By Lee Kyung-min
A man surnamed Kim in his 20s said he does not want to get married.
“I don’t want to support a family, not now, not ever,” he said. “I don’t want anyone bothering me about how much money I make or constantly nagging me about how I am not good enough.”
He said becoming a sole breadwinner is a lot of pressure, and having a wife who has a job would mean him having to give up control of his life.
“I don’t like either scenario. I will make a living for myself and myself alone is enough,” he said.
A woman surnamed Park in her 30s said she and her husband do not want children.
“We got married two years ago, but having a child is not in the picture,” she said. “It is a huge responsibility for me and my husband physically, financially and psychologically, more for me than him. I have a job and I don’t want to give up a few good years of my life raising children. I’m fine where I am.”
The two are among many young Koreans whose choices are increasingly affecting the country’s ultra-low birth rate.
Data from Statistics Korea released Friday showed that more than half of Koreans in their 20s and 30s said marriage is not necessary. More than two in five married couples said they do not need a child.
The state-run agency’s report a day earlier showed the country’s population will rapidly decline in the next 50 years with a forecast drop to 36.2 million by 2072 from the current 51.7 million. The elderly population — aged 70 and older — is expected to increase to over 10 million in 2033, nearly doubling from 5.92 million in 2022.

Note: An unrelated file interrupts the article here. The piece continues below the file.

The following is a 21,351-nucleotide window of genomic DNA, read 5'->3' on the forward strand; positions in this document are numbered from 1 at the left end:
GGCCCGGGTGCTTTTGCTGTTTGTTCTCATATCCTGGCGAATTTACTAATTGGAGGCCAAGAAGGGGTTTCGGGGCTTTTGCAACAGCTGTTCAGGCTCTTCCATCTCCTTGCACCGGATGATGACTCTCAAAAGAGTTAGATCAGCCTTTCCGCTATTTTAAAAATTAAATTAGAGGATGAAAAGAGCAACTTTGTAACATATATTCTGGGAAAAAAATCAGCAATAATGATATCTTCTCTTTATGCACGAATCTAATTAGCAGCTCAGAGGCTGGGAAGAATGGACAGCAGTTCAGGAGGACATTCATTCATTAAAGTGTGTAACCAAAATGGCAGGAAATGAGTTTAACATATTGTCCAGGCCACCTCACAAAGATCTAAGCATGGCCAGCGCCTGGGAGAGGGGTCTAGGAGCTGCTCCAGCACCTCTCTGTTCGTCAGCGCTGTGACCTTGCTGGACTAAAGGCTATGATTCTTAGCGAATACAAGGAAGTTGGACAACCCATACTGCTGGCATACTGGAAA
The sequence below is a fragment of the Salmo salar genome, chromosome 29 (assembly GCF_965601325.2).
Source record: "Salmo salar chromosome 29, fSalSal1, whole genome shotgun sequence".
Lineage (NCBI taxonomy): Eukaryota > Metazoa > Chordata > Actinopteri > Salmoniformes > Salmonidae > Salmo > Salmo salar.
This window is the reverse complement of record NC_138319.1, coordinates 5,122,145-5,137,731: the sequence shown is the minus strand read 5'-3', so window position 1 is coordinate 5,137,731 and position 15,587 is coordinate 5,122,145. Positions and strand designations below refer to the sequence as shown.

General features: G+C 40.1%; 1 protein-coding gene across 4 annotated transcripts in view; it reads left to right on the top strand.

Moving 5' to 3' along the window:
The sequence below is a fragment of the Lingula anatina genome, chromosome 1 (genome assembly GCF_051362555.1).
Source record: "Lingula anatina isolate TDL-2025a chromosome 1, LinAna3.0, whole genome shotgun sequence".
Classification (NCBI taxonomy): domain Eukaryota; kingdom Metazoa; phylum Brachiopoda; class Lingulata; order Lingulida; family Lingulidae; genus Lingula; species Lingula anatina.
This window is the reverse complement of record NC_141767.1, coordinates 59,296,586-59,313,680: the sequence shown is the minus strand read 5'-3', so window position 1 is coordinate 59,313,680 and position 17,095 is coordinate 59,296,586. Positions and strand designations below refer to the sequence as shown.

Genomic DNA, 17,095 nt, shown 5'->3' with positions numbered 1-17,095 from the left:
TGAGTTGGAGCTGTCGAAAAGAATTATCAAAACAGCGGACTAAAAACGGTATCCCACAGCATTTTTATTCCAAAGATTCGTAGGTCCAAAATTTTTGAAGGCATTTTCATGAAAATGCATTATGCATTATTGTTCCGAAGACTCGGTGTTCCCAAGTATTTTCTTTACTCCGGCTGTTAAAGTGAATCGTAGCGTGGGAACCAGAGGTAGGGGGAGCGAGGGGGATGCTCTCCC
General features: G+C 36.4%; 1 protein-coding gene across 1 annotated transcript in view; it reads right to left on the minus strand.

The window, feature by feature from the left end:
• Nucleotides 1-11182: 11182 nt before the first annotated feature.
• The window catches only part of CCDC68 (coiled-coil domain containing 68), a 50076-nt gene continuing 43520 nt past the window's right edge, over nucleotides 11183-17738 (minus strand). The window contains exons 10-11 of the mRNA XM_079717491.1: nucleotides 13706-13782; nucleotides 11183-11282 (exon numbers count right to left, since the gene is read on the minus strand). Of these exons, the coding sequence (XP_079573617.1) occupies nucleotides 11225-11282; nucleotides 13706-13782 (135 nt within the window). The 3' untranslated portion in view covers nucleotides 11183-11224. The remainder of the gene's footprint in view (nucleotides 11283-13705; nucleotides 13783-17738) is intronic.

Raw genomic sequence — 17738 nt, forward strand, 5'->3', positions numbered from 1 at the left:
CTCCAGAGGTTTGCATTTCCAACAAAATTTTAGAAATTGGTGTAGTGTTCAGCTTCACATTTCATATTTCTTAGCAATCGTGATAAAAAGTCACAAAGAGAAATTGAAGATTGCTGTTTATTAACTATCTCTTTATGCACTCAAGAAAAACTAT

The figure is likely to reach over 14.7 million accounting for 40.7 percent of the entire population in 2072.
Friday’s report showed that, in 2022, only 27.5 percent of women in their 20s said a woman “must marry” or that it “is better for a woman to marry,” significantly down from 52.9 percent in 2008.
Similarly, 41.9 percent of the men of the same age group gave the same answer, down from 71.9 percent.
Of people in their 30s, 31.8 percent of women gave the positive answer about marriage, down from 51.5 percent, whereas 48.7 percent of men gave the same answer, down from 69.7 percent.
Lack of financial resources topped the list of reasons for not getting married.
The average number of children that women aged between 30 and 34 gave birth to came to only 1.12 in 2021, compared with 2.76 in 1976.
A total of 47.7 percent had a favorable view of single people in 2020, up from 39.1 percent in 2015. More than 40 percent said cohabitation is not a source of social stigma, up from 25.9 percent in 2015.
Less than one in five said they can socially accept convicted felons. Less than three in ten said sexual minorities were socially acceptable.
Nearly 93 percent said the disabled are socially acceptable, but only 2.7 percent said they are acceptable as a spouse.